Table 1. Characteristics of subjects

HUS, Haemolytic uraemic syndrome.

* Sex of controls: data missing in 17 cases.

Age group of controls: data missing in 95 cases.

Analytical case-control study

There was no difference in sex distribution between case subjects and controls (Table 1). The median age was 20·5 years for cases and 27·5 years for controls (P = 0·177). Ninety-five percent of the 86 case-patients reported consuming yukhoe compared to 51% of controls (Table 2). Beef rib and beef tongue were the second and third main food items, respectively, that were consumed by both the case and control groups. Two patients aged <4 years had not consumed yukhoe but their parents had. There was no difference in yukhoe consumption between men (97%) and women (93%) (P = 0·284). Excluding those aged 0–4 years, 75–100% of case-patients and 36–67% of controls consumed yukhoe in each age group. For controls, yukhoe consumption was the most common item in individuals aged 10–14 years (76%), followed by those aged 15–19 years (67%). Yukhoe consumption was significantly higher in case patients than controls for all age groups except those aged 10–14 years, 20–24 years, and >50 years. By univariate analysis (Table 2), illness was significantly associated with consumption of yukhoe [odds ratio (OR) 19·64, 95% confidence interval (CI) 7·03–54·83] and beef diaphragm muscle (OR 2·13, 95% CI 1·29–3·51). Yukhoe consumption adjusted by age was also significantly associated with illness (OR 21·95, 95% CI 7·71–62·45). After adjustment for yukhoe consumption, the remaining food items were not significantly associated with illness.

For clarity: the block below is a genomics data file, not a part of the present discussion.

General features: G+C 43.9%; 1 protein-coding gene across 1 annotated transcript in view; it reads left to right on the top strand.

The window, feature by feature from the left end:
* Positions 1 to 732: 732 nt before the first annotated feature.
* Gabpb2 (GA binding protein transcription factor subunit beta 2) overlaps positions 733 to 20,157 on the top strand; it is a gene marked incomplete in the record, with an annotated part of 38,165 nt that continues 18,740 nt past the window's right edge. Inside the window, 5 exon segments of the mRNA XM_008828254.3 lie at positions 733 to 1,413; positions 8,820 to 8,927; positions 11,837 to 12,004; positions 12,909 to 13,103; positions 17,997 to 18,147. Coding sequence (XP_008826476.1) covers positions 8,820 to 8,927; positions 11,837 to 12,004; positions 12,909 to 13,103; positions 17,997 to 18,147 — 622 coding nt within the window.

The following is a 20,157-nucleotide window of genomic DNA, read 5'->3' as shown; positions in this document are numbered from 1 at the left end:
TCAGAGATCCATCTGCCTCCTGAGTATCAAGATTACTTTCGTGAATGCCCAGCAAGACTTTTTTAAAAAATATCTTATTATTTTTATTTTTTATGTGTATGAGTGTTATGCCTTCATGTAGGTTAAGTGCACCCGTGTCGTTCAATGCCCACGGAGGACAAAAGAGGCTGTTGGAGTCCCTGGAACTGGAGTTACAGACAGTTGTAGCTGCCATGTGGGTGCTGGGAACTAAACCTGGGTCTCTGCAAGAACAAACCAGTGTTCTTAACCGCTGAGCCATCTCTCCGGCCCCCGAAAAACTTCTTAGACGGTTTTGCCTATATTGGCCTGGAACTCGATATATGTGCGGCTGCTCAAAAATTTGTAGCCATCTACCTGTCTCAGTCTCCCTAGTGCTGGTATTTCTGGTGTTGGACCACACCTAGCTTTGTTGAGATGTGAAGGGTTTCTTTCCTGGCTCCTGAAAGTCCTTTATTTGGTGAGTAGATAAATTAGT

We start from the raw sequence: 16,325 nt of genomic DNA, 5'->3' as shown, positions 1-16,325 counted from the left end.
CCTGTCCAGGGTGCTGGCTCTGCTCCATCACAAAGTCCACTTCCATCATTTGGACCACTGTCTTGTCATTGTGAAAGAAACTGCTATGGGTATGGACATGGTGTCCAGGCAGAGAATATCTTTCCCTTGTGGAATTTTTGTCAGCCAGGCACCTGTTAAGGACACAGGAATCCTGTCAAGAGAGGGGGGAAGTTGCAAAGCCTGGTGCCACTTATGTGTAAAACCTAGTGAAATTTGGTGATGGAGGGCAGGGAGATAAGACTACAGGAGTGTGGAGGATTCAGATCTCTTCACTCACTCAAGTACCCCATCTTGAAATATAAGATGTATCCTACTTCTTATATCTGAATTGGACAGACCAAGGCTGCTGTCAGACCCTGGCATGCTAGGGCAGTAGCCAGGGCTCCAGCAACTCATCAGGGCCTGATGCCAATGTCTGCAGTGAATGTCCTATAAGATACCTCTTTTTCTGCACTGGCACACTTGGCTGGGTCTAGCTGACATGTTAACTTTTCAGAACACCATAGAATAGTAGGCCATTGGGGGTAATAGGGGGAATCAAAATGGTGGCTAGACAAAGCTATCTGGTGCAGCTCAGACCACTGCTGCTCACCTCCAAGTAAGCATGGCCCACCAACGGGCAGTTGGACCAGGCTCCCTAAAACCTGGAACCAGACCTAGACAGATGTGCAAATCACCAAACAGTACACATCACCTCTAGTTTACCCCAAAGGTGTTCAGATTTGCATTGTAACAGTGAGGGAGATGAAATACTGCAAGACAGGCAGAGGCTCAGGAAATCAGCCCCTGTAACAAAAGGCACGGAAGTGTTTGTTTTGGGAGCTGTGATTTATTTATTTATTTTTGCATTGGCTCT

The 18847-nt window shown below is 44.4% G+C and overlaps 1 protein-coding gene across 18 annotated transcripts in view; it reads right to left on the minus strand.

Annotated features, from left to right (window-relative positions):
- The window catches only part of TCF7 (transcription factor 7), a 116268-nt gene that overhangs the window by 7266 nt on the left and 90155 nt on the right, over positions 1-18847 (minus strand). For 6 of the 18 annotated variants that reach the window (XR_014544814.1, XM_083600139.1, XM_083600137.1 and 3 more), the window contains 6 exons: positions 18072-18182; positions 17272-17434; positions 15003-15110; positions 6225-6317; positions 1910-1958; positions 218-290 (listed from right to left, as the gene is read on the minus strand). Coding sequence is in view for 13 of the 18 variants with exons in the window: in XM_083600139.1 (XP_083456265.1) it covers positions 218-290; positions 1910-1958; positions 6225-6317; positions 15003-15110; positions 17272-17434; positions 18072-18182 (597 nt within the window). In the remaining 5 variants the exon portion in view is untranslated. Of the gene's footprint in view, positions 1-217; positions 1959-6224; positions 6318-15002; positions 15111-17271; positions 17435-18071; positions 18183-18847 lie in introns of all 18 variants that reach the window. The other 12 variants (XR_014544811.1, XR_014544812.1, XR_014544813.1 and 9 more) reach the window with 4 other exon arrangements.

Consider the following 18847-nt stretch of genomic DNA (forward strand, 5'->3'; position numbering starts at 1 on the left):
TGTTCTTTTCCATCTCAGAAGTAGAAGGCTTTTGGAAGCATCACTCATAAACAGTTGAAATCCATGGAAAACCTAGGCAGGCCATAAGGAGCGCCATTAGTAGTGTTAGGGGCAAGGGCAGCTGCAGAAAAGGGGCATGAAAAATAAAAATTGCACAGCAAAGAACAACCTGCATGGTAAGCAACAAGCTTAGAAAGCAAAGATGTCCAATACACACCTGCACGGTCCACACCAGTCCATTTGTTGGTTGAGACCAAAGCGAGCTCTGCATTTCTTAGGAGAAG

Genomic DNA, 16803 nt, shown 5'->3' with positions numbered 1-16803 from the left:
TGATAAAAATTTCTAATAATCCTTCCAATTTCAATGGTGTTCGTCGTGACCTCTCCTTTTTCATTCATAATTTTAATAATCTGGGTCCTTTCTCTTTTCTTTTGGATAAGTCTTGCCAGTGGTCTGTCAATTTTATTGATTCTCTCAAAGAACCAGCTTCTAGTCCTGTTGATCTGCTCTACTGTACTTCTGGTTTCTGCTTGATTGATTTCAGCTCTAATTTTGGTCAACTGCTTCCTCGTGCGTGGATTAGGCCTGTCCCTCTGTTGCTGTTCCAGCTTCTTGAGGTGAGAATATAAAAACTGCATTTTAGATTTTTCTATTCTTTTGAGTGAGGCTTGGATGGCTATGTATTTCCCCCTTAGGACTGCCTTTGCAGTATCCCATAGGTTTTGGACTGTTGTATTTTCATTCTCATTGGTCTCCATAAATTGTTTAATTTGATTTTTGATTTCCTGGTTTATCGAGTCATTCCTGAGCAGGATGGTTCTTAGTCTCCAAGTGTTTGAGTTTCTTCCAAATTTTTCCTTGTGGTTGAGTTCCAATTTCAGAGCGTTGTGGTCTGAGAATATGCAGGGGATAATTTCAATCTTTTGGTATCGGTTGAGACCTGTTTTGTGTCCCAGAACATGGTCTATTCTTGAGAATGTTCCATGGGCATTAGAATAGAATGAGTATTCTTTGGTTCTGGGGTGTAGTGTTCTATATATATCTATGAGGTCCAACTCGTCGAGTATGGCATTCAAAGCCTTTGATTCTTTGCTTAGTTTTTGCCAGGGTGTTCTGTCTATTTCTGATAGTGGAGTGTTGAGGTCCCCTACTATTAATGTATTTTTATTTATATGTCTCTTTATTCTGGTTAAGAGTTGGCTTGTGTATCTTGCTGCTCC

Table 2. Association between food intake and onset of illness*